Shortwave International radio Airtime
There are many opportunities to reach large, international audiences, especially on the Internet.
However, there are still huge areas in the world not covered by Internet, FM or AM (Medium Wave) radio and TV. Placing programs on just one of these media will restrict your audience. In today’s’ situation of very fragmented media – whether you represent a large or small organisation, either secular or religious – you should have a media strategy driven by your objective that encompasses more than one platform.
Milano Ventures provides a global outreach platform for any possible content (audio, video, text), managed to distributed such content via several international media outlets (radio & TV stations, satellite, cloud facilities, social media, etc.) that can enable any secular or religious organization to reach cost-effectively most English speaking regions in the world or any particular non-English speaking target area.
Shortwave radio broadcasting, also called World Radio or International Radio is just one of such media. Shortwave may reach entire continents using a single broadcast, and today is the most effective media to reach the digital divide areas, as well as censored countries in Africa, Asia and Pacific. Shortwave also has a loyal niche audience in most industrialised countries in Europe, the Americas, Middle East and Asia/Pacific. In these areas Shortwave radio is one of the elite media that encourages hardcore music, poetry, culture and world news stories fans to appreciate and engage further, used to hear first-hand information from unbiased sources and any content that is not usually available on other media.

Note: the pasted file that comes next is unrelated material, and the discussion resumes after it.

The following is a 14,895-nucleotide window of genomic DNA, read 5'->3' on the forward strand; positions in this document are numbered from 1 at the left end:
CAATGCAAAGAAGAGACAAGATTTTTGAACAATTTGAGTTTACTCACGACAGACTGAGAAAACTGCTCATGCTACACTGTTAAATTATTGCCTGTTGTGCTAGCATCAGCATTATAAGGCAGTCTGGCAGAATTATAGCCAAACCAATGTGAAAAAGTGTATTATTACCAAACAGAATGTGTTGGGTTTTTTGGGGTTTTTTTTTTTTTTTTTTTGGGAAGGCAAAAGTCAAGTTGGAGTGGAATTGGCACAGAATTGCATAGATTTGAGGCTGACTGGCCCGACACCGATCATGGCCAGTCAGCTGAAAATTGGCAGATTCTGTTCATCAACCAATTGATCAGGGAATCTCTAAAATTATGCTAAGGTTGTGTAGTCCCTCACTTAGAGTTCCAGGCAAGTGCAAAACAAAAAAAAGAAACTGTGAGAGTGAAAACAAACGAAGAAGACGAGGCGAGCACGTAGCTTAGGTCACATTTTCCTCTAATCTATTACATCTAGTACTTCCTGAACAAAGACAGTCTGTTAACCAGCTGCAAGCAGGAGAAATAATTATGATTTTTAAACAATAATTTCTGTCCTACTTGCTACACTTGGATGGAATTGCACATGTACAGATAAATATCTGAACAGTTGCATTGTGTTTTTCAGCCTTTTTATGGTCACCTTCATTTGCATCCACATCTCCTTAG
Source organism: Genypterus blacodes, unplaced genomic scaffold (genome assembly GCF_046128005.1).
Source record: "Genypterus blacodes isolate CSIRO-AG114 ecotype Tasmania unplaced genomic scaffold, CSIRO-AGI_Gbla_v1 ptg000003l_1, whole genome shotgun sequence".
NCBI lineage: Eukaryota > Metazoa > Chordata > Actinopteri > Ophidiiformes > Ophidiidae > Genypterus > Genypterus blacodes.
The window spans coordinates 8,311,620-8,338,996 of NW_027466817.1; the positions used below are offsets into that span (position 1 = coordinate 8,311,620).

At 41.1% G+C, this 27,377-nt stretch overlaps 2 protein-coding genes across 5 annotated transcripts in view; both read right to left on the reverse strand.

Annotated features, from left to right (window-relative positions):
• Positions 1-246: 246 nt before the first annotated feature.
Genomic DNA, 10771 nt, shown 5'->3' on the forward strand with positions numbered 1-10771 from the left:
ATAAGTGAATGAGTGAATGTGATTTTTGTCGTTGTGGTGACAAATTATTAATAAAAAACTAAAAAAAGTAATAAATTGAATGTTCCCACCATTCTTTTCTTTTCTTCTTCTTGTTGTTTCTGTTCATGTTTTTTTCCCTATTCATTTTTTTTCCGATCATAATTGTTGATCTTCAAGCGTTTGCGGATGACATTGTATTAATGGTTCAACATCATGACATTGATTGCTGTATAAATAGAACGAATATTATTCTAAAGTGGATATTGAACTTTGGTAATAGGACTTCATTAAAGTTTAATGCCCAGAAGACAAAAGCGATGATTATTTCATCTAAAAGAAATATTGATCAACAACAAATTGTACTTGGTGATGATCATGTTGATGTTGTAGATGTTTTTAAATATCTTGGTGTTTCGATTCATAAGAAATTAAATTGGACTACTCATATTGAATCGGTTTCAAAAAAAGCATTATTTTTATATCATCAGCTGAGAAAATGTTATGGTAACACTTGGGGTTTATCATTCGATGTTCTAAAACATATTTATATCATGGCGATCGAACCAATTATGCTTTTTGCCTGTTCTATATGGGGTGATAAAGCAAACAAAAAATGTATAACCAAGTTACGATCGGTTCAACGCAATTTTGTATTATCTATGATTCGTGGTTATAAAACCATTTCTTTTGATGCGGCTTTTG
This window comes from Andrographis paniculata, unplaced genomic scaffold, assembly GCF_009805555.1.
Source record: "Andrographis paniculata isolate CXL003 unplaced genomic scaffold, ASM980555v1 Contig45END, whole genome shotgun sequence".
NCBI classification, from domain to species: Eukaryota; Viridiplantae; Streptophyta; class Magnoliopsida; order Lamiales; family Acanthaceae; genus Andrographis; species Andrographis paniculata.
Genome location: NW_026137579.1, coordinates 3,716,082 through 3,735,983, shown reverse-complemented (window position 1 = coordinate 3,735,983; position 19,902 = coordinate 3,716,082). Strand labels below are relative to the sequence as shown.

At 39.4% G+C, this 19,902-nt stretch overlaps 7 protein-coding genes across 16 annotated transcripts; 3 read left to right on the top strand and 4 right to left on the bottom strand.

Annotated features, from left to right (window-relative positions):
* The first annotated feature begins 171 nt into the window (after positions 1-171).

Shortwave is also the ideal Christian media to reach a large percentage of “unchurched” audience. With active support for your Ministry at home (and probably not through listeners in the most deprived countries), our dedicated Shortwave service (European Gospel Radio) can be used as a real missionary Christian channel to evangelise large communities in Africa and Asia.
What is the value of Shortwave?
Shortwave radio remains one of the few electronic media for reaching the maximum number of potential listeners in the world. This is proved by the fact that some of the world’s most prominent international broadcast organisations continue their activities via Shortwave, and have invested heavily in transmission facilities. Milano Ventures, for example, operates on Shortwave from multi-million dollar facilities from 50 to 300 kW of power (up to several million watts of Effective Radiated Power or ERP via highly directional antennas), that have been built using the latest broadcast technologies. Such facilities are also capable of operating according to the latest digital standards (DRM) when receivers will be widely available. In recent history, the Gulf Wars demonstrated once again and most impressively how vital a telecommunications tool Shortwave is in reaching a vast audience, using inexpensive receivers that can be put in a suitcase or pocket.